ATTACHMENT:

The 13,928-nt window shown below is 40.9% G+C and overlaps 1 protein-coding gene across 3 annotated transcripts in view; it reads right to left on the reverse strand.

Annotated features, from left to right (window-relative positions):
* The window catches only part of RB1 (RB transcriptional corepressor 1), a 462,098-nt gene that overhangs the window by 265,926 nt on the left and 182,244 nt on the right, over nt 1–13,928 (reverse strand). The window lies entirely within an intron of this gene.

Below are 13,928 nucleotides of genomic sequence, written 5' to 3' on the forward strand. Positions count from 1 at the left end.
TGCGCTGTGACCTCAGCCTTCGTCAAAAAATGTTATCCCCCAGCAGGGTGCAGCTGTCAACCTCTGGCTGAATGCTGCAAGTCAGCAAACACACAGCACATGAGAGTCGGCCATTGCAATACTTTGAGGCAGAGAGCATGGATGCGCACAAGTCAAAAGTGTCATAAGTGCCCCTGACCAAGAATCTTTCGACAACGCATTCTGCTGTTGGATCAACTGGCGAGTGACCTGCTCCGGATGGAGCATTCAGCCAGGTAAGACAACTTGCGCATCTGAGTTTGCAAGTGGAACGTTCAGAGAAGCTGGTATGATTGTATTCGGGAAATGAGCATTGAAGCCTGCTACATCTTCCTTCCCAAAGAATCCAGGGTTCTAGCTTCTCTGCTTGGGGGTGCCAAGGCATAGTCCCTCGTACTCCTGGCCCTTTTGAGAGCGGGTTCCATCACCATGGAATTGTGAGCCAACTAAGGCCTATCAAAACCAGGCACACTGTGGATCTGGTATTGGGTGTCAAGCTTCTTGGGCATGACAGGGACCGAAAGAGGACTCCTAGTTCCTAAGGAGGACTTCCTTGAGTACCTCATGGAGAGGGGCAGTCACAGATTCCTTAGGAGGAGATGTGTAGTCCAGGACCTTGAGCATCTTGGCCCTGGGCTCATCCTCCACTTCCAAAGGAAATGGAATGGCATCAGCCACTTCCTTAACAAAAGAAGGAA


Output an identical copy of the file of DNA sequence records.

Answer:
The 13,928-nt window shown below is 40.9% G+C and overlaps 1 protein-coding gene across 3 annotated transcripts in view; it reads right to left on the reverse strand.

Annotated features, from left to right (window-relative positions):
* The window catches only part of RB1 (RB transcriptional corepressor 1), a 462,098-nt gene that overhangs the window by 265,926 nt on the left and 182,244 nt on the right, over nt 1–13,928 (reverse strand). The window lies entirely within an intron of this gene.

Below are 13,928 nucleotides of genomic sequence, written 5' to 3' on the forward strand. Positions count from 1 at the left end.
TGCGCTGTGACCTCAGCCTTCGTCAAAAAATGTTATCCCCCAGCAGGGTGCAGCTGTCAACCTCTGGCTGAATGCTGCAAGTCAGCAAACACACAGCACATGAGAGTCGGCCATTGCAATACTTTGAGGCAGAGAGCATGGATGCGCACAAGTCAAAAGTGTCATAAGTGCCCCTGACCAAGAATCTTTCGACAACGCATTCTGCTGTTGGATCAACTGGCGAGTGACCTGCTCCGGATGGAGCATTCAGCCAGGTAAGACAACTTGCGCATCTGAGTTTGCAAGTGGAACGTTCAGAGAAGCTGGTATGATTGTATTCGGGAAATGAGCATTGAAGCCTGCTACATCTTCCTTCCCAAAGAATCCAGGGTTCTAGCTTCTCTGCTTGGGGGTGCCAAGGCATAGTCCCTCGTACTCCTGGCCCTTTTGAGAGCGGGTTCCATCACCATGGAATTGTGAGCCAACTAAGGCCTATCAAAACCAGGCACACTGTGGATCTGGTATTGGGTGTCAAGCTTCTTGGGCATGACAGGGACCGAAAGAGGACTCCTAGTTCCTAAGGAGGACTTCCTTGAGTACCTCATGGAGAGGGGCAGTCACAGATTCCTTAGGAGGAGATGTGTAGTCCAGGACCTTGAGCATCTTGGCCCTGGGCTCATCCTCCACTTCCAAAGGAAATGGAATGGCATCAGCCACTTCCTTAACAAAAGAAGGAA